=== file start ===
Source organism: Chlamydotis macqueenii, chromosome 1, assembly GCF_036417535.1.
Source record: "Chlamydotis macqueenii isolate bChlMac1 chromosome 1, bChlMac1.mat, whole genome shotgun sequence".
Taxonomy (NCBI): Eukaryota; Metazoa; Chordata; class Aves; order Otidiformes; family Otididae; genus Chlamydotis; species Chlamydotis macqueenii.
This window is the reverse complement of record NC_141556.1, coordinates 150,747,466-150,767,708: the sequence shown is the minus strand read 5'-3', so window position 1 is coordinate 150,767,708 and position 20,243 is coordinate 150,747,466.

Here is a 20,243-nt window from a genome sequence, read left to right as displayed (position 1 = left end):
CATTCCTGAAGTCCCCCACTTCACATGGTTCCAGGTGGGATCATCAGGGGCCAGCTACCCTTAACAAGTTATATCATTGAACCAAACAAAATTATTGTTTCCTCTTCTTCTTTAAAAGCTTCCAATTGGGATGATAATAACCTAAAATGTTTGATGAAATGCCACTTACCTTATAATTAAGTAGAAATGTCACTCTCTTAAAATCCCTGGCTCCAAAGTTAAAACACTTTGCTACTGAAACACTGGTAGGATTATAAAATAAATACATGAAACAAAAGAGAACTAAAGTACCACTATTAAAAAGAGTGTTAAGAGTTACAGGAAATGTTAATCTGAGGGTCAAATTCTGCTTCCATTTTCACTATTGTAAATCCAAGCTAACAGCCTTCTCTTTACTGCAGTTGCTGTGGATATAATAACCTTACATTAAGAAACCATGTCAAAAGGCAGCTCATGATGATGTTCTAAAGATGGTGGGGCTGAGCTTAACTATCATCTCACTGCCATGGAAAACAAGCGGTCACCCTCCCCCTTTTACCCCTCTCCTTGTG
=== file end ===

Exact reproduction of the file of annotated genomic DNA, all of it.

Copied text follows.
Source organism: Chlamydotis macqueenii, chromosome 1, assembly GCF_036417535.1.
Source record: "Chlamydotis macqueenii isolate bChlMac1 chromosome 1, bChlMac1.mat, whole genome shotgun sequence".
Taxonomy (NCBI): Eukaryota; Metazoa; Chordata; class Aves; order Otidiformes; family Otididae; genus Chlamydotis; species Chlamydotis macqueenii.
This window is the reverse complement of record NC_141556.1, coordinates 150,747,466-150,767,708: the sequence shown is the minus strand read 5'-3', so window position 1 is coordinate 150,767,708 and position 20,243 is coordinate 150,747,466.

Here is a 20,243-nt window from a genome sequence, read left to right as displayed (position 1 = left end):
CATTCCTGAAGTCCCCCACTTCACATGGTTCCAGGTGGGATCATCAGGGGCCAGCTACCCTTAACAAGTTATATCATTGAACCAAACAAAATTATTGTTTCCTCTTCTTCTTTAAAAGCTTCCAATTGGGATGATAATAACCTAAAATGTTTGATGAAATGCCACTTACCTTATAATTAAGTAGAAATGTCACTCTCTTAAAATCCCTGGCTCCAAAGTTAAAACACTTTGCTACTGAAACACTGGTAGGATTATAAAATAAATACATGAAACAAAAGAGAACTAAAGTACCACTATTAAAAAGAGTGTTAAGAGTTACAGGAAATGTTAATCTGAGGGTCAAATTCTGCTTCCATTTTCACTATTGTAAATCCAAGCTAACAGCCTTCTCTTTACTGCAGTTGCTGTGGATATAATAACCTTACATTAAGAAACCATGTCAAAAGGCAGCTCATGATGATGTTCTAAAGATGGTGGGGCTGAGCTTAACTATCATCTCACTGCCATGGAAAACAAGCGGTCACCCTCCCCCTTTTACCCCTCTCCTTGTG